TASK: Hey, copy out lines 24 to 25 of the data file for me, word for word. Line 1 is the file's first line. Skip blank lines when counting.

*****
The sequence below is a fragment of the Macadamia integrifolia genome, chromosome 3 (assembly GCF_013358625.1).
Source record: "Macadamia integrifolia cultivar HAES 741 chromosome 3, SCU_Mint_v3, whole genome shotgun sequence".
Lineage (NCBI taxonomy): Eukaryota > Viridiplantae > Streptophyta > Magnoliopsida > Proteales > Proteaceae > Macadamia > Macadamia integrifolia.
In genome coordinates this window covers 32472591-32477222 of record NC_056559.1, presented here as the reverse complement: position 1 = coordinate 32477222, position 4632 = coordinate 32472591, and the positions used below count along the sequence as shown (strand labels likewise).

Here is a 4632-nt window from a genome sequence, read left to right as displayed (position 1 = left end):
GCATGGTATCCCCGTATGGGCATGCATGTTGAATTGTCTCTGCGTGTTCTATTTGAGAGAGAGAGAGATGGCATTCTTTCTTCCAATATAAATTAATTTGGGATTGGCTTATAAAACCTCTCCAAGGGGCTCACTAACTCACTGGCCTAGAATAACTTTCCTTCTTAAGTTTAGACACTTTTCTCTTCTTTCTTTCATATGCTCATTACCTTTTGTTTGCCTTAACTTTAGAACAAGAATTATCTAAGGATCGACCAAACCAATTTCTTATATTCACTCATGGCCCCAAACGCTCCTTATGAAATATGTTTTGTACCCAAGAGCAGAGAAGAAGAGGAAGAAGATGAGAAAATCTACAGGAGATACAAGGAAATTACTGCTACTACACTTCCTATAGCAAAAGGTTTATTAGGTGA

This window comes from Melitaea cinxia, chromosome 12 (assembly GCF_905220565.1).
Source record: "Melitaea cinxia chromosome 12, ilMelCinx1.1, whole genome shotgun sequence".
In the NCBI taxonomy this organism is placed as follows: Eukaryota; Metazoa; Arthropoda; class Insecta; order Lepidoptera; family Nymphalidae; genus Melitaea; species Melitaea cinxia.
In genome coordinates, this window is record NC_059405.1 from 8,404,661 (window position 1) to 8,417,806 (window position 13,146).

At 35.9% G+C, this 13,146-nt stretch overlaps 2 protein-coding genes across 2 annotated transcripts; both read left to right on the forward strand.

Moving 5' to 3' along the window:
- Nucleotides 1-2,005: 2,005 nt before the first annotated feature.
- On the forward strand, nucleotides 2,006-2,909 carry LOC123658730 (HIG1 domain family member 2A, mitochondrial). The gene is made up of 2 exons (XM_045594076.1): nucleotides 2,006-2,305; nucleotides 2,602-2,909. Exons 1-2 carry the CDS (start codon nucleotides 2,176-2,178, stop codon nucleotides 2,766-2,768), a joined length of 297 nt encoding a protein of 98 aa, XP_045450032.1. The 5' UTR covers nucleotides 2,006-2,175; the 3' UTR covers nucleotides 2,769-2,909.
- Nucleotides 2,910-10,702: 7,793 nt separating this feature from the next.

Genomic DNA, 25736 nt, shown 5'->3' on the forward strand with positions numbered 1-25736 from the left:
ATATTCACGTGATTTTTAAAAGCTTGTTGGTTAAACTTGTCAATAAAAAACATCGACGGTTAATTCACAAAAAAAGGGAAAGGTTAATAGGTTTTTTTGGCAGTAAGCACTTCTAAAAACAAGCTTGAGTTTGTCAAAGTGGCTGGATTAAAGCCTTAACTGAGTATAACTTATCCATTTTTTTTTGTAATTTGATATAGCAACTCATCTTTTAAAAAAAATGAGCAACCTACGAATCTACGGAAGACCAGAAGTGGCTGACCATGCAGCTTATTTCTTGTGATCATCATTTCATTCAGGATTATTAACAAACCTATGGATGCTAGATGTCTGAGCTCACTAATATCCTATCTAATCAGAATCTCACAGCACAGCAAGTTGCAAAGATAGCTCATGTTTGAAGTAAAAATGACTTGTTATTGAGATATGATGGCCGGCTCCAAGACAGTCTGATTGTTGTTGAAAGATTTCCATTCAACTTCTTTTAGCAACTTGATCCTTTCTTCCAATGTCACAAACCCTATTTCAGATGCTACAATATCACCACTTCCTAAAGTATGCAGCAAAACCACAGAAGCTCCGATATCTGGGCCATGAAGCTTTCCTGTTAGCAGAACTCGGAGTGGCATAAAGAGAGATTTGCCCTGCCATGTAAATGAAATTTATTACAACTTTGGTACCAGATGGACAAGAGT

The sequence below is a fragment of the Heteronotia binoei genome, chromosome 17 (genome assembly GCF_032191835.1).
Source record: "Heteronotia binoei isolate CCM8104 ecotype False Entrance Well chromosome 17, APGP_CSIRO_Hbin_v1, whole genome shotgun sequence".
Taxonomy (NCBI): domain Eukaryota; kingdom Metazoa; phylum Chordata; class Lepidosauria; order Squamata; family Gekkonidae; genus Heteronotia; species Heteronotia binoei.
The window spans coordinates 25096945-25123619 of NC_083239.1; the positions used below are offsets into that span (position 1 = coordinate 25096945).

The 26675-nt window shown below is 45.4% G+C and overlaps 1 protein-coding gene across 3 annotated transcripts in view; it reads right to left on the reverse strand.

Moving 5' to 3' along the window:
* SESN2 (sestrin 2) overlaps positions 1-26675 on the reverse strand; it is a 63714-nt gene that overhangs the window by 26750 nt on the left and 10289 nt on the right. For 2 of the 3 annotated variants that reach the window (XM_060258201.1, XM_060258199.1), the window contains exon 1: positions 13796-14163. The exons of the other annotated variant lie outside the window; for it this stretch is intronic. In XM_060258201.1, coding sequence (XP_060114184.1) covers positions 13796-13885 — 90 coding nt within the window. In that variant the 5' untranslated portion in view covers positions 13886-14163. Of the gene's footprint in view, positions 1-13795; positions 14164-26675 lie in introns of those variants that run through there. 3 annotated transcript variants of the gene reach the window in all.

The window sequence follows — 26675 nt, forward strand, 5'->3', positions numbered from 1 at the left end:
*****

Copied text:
* SESN2 (sestrin 2) overlaps positions 1-26675 on the reverse strand; it is a 63714-nt gene that overhangs the window by 26750 nt on the left and 10289 nt on the right. For 2 of the 3 annotated variants that reach the window (XM_060258201.1, XM_060258199.1), the window contains exon 1: positions 13796-14163. The exons of the other annotated variant lie outside the window; for it this stretch is intronic. In XM_060258201.1, coding sequence (XP_060114184.1) covers positions 13796-13885 — 90 coding nt within the window. In that variant the 5' untranslated portion in view covers positions 13886-14163. Of the gene's footprint in view, positions 1-13795; positions 14164-26675 lie in introns of those variants that run through there. 3 annotated transcript variants of the gene reach the window in all.

The window sequence follows — 26675 nt, forward strand, 5'->3', positions numbered from 1 at the left end: